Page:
David Webb, a Hong Kong corporate-governance advocate, has earned his gadfly reputation attacking the back-room dealings of the territory’s clubby tycoons. Less is known about his other passion: value investing.

Once an independent director on the Hong Kong Exchanges & Clearing Ltd., the operator of the city’s stock exchange, Mr. Webb splits his time between picking stocks to buy with his own money and his public-service activities.

Last year, Mr. Webb drew public attention to irregularities in the shareholder vote for a US$2.1 billion buyout of Hong Kong telecom operator PCCW Ltd. led by tycoon Richard Li. That prompted an investigation by Hong Kong regulators. An appeals court, siding with the securities regulator over Mr. Li, scotched the takeover.

Mr. Webb has also pushed (so far unsuccessfully) to force Hong Kong-listed companies to report financial results quarterly, rather than twice a year.

As an investor, Mr. Webb, 44, focuses pretty much exclusively on Hong Kong small-cap stocks. His approach can be described, he said in an interview, as ‘value with a governance overlay.’

That means meticulously combing through stock-exchange filings to evaluate a company’s business and cash flow, but also examining the political connections of its directors and shareholders. He carefully tracks the details they disclose, and those they don’t.

He says there is a lot of overlap between investing and his advocacy work: the good stocks he keeps for himself and the bad ones he flags for the public and regulators on his website, Webb-site.com.
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The site is filled with unflattering bits of information and analysis about Hong Kong-listed companies. A recent post lambastes mobile-phone company SIM Technology Group Ltd. for buying real estate in northeastern China’s Shenyang city not related to its core business and only telling shareholders four months after the deal was done. The company responded that it knows Shenyang well from having operations there and the noncore investment is a good way to deploy surplus cash, given low interest rates.

Another post points out that Yang Wenjun, chief executive of China Mengniu Dairy Co., lists a masters of business administration from a discredited mail-order diploma school. Tracking fake degrees is a favorite tool of Mr. Webb, who studied at Oxford University, to highlight misleading disclosures and intellectual insecurities. Mengniu declined to comment.

He doesn’t invest in fixed-income products and rarely buys shares overseas because he believes global markets are highly correlated. ‘I find enough to chew on in Hong Kong,’ he says. Mr. Webb holds about 30 names in his portfolio at any time and sticks to smaller stocks that aren’t tracked by researchers at the major investment banks.

Asked about his take on the market today, Mr. Webb says he believes the Hang Seng Index will end the year ‘significantly lower’ as interest rates rise, China’s property bubble deflates, and banks’ balance sheets see more bad loans. He says the three largest Chinese state banks, which make up 38.6% of the Hang Seng Index’s weighting, will face huge loan losses over the next three years because of the lending splurge during the financial crisis.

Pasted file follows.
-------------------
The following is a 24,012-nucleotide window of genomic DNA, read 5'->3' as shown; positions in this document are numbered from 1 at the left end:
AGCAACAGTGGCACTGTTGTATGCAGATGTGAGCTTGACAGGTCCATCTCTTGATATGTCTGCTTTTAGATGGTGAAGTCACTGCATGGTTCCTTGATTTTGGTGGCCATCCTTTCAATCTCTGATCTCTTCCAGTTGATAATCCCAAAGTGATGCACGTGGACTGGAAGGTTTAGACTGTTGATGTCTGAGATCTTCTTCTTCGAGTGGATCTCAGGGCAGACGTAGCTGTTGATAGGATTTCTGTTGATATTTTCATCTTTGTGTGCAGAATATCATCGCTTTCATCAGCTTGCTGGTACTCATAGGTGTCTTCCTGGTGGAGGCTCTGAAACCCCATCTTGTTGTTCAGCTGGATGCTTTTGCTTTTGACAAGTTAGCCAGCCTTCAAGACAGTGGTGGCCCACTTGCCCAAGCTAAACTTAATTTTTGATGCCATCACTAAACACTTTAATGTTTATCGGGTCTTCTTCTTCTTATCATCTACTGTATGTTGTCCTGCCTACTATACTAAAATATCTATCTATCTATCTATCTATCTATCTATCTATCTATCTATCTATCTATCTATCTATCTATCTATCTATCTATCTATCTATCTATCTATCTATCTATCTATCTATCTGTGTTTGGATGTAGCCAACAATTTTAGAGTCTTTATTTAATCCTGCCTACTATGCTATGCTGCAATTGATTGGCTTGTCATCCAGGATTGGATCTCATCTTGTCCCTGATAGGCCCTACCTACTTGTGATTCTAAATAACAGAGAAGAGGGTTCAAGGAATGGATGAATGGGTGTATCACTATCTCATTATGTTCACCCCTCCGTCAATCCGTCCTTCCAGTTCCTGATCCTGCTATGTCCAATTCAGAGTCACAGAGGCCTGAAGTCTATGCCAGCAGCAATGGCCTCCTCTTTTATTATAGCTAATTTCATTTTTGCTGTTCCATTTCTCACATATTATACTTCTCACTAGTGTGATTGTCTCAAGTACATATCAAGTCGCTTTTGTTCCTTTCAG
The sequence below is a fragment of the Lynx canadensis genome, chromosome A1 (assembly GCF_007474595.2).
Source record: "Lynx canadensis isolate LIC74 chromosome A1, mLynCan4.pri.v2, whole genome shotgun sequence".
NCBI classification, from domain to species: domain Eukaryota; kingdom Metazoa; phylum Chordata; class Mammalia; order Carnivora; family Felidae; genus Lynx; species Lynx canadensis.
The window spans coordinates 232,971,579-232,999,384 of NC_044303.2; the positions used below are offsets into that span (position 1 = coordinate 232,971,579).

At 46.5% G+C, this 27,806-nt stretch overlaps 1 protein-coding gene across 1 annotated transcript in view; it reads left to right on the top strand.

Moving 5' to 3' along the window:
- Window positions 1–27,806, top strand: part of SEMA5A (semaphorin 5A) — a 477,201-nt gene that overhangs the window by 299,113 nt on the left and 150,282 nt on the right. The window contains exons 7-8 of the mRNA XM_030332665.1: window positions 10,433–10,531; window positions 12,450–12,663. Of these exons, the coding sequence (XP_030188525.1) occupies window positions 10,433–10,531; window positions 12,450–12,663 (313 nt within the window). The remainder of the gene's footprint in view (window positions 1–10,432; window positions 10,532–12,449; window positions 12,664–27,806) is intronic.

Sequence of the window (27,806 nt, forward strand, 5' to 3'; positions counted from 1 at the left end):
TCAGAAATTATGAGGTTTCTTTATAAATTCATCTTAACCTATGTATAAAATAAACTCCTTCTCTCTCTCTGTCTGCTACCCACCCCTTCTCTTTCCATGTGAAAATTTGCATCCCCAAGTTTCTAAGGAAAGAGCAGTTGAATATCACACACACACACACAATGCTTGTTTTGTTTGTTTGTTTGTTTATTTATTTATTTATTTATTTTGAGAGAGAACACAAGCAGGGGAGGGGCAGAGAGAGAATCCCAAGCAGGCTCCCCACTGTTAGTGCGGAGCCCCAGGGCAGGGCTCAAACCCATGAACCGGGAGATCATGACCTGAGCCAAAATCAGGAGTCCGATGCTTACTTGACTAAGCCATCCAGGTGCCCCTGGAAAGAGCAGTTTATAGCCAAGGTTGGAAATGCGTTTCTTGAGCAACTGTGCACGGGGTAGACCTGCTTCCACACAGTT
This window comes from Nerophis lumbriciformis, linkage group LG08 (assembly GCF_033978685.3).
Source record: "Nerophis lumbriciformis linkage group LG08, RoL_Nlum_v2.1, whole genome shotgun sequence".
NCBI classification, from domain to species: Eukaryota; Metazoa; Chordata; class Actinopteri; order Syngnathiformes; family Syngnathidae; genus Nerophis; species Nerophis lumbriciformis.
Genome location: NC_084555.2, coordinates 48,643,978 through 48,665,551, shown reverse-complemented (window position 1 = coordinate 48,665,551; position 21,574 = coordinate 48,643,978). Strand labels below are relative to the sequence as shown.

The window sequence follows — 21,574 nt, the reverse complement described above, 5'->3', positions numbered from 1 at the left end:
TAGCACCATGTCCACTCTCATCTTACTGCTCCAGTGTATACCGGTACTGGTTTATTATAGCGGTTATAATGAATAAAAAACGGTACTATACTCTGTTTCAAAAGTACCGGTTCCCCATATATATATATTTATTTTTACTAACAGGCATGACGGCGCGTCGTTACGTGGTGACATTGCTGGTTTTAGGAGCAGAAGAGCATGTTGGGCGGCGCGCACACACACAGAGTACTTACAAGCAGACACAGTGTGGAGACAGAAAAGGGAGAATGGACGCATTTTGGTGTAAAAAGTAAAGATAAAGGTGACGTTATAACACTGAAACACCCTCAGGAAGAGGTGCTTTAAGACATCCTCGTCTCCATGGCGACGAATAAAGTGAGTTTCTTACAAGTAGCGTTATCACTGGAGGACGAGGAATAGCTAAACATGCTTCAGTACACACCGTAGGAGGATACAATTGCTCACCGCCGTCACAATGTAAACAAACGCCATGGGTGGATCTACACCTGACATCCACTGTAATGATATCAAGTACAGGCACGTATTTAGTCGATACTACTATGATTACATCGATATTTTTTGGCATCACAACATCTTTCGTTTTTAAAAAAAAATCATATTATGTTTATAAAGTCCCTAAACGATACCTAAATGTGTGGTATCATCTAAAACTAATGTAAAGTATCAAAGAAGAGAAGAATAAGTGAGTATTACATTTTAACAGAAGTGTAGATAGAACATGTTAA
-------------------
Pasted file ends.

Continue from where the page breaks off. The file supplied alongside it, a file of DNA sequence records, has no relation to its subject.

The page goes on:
As part of Beijing’s banking reforms ahead of listings, the government ‘cleared out the bad loans, but not the bad lenders,’ Mr. Webb says.

Another stock he is down on is Internet company Tencent Holdings Ltd., which he calls the most overvalued stock in the Hang Seng Index excluding the Chinese banks, with a price-to-book ratio over 21, a trailing price-to-earnings ratio around 50 times, and a dividend yield of just 0.24%.

‘I don’t think their business model is as sustainable as the market seems to think,’ says Mr. Webb, who previously worked as an investment banker. ‘Perhaps that’s why they are hoarding cash.’

So far, Mr. Webb says he has no plans to manage other people’s money. ‘I enjoy my life as it is, with the freedom to spend as much time as I want on pro bono activities and family,’ Mr. Webb says. ‘A fiduciary duty to shareholders would change that.’

香港股市牛虻韦伯的投资经

David Webb
由于经常批评富豪圈内的暗箱交易,香港公司治理倡导者大卫•韦伯(David Webb)成了广为人知的股市牛虻。但他对另一件事的热情却没有多少人了解:价值投资。

韦伯曾担任香港交易所(Hong Kong Exchanges & Clearing Ltd.)的独立董事,他现在一边用自己的钱购买自己精选的股票,一边从事公共服务活动。

去年,由香港大亨李泽楷领导的香港电信运营商──电讯盈科有限公司(PCCW Ltd.)的股东投票赞成以21亿美元出售这家公司。韦伯将其中的违规行为公诸于众,导致香港监管者对此事进行调查。上诉法院支持了证券监管者的上诉,终止了电讯盈科的私有化计划。

韦伯一直在推动要求香港上市公司必须每季度汇报一次财务状况,而不是每半年上报一次。但至今尚未成功。

作为一名投资者,今年44岁的韦伯十分专注于香港的小盘股公司。他在接受采访时说,可把他的投资方向形容成“价值加治理”。

具体地说,就是一丝不苟地梳理公司上报给证交所的文件,对这家公司的业务和现金流进行评估,同时调查公司董事和股东的政治人脉。他认真地追踪这些公司已披露及未披露的细节。

韦伯说,他的投资和倡导活动之间有许多交集之处:好的股票都留给自己投资,而有问题的公司,他会在自己的网站Webb-site.com上向公众和监管者指出来。

网站上满是有关香港上市公司的负面信息和分析。近期的一篇文章谴责手机公司晨讯科技集团从事与核心业务无关的活动──在中国东北的沈阳市购买房地产,并且在交易完成后四个月才向股东披露此事。公司回应称曾在沈阳做过业务,对这座城市很了解,并且鉴于利率较低,进行与核心业务无关的投资是配置剩余现金的好办法。

另一篇文章指出,中国蒙牛乳业公司首席执行长杨文俊列出的工商管理硕士学历来自一所信誉不佳的函授学校。在牛津大学(Oxford University)学习过的韦伯喜欢通过追踪假学历,把误导性的信息披露和一些人的心虚都晾晒于光天化日之下。蒙牛方面对此拒绝置评。

韦伯不投资固定收益产品,也很少买海外股票,因为他相信,全球各个市场都是高度相关的。他说,香港的就够我慢慢研究了。韦伯一直是持有大约30只股票,并专注于那些没有被大投行研究人员跟踪、市值更小的股票。

在被问到如何看待今天的市场时,韦伯说,他相信,随着利率抬升、内地楼市泡沫破灭、银行坏账增加,到今年结束时香港恒生指数(Hang Seng Index)将大幅走低。他说,在恒生指数中权重达38.6%的中国三大国有银行,将在未来三年因金融危机期间放出的天量贷款而蒙受巨额贷款损失。

韦伯说,银行上市前,北京方面在对它们进行改革时清理了不良贷款,“但没有清理不良银行”。

另一只不被韦伯看好的股票是腾讯控股有限公司(Tencent Holdings Ltd.)。他说,腾讯是除了内地银行以外被高估得最严重的恒生指数成份股,市净率超过了21倍,以过去一年的收益率来计算,市盈率约为50倍,而股息收益率仅为0.24%。

曾做过投行的韦伯说,我认为他们的商业模式并不像市场认为的那样可持续,这或许是他们正在囤积现金的原因。

韦伯说,目前他还没有替别人管理财富的打算。韦伯说,我喜欢我现在的生活,在公益活动方面和家人身上想花多少时间就花多少时间,而如果对股东承担起信托责任,这一切都会发生改变。

Rick Carew

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